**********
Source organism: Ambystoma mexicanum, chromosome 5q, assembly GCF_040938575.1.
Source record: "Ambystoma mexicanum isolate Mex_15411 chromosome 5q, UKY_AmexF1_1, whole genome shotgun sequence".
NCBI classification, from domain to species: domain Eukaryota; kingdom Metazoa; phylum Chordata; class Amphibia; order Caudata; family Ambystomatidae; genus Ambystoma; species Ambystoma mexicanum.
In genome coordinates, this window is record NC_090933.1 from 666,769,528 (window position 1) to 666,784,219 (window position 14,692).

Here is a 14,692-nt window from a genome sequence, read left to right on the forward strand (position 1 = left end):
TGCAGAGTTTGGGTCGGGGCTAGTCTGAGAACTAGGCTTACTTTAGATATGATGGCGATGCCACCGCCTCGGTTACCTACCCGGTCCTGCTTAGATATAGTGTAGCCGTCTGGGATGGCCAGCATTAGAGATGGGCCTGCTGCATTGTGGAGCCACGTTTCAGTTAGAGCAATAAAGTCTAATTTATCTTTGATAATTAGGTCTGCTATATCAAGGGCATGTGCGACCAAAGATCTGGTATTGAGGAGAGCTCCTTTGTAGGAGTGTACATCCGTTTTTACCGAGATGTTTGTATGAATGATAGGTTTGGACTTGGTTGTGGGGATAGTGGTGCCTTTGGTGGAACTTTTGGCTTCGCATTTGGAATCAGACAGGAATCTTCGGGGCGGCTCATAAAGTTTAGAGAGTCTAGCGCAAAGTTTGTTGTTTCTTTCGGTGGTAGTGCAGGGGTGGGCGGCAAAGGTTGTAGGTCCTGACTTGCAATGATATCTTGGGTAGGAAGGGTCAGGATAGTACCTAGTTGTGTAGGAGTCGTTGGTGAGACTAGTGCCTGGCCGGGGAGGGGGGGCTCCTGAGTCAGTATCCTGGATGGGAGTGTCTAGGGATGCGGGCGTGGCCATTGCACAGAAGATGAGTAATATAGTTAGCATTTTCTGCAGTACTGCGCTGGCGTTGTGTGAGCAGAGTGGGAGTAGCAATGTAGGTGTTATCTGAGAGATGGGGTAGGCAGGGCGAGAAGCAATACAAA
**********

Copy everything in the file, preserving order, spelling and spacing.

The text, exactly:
Source organism: Ambystoma mexicanum, chromosome 5q, assembly GCF_040938575.1.
Source record: "Ambystoma mexicanum isolate Mex_15411 chromosome 5q, UKY_AmexF1_1, whole genome shotgun sequence".
NCBI classification, from domain to species: domain Eukaryota; kingdom Metazoa; phylum Chordata; class Amphibia; order Caudata; family Ambystomatidae; genus Ambystoma; species Ambystoma mexicanum.
In genome coordinates, this window is record NC_090933.1 from 666,769,528 (window position 1) to 666,784,219 (window position 14,692).

Here is a 14,692-nt window from a genome sequence, read left to right on the forward strand (position 1 = left end):
TGCAGAGTTTGGGTCGGGGCTAGTCTGAGAACTAGGCTTACTTTAGATATGATGGCGATGCCACCGCCTCGGTTACCTACCCGGTCCTGCTTAGATATAGTGTAGCCGTCTGGGATGGCCAGCATTAGAGATGGGCCTGCTGCATTGTGGAGCCACGTTTCAGTTAGAGCAATAAAGTCTAATTTATCTTTGATAATTAGGTCTGCTATATCAAGGGCATGTGCGACCAAAGATCTGGTATTGAGGAGAGCTCCTTTGTAGGAGTGTACATCCGTTTTTACCGAGATGTTTGTATGAATGATAGGTTTGGACTTGGTTGTGGGGATAGTGGTGCCTTTGGTGGAACTTTTGGCTTCGCATTTGGAATCAGACAGGAATCTTCGGGGCGGCTCATAAAGTTTAGAGAGTCTAGCGCAAAGTTTGTTGTTTCTTTCGGTGGTAGTGCAGGGGTGGGCGGCAAAGGTTGTAGGTCCTGACTTGCAATGATATCTTGGGTAGGAAGGGTCAGGATAGTACCTAGTTGTGTAGGAGTCGTTGGTGAGACTAGTGCCTGGCCGGGGAGGGGGGGCTCCTGAGTCAGTATCCTGGATGGGAGTGTCTAGGGATGCGGGCGTGGCCATTGCACAGAAGATGAGTAATATAGTTAGCATTTTCTGCAGTACTGCGCTGGCGTTGTGTGAGCAGAGTGGGAGTAGCAATGTAGGTGTTATCTGAGAGATGGGGTAGGCAGGGCGAGAAGCAATACAAA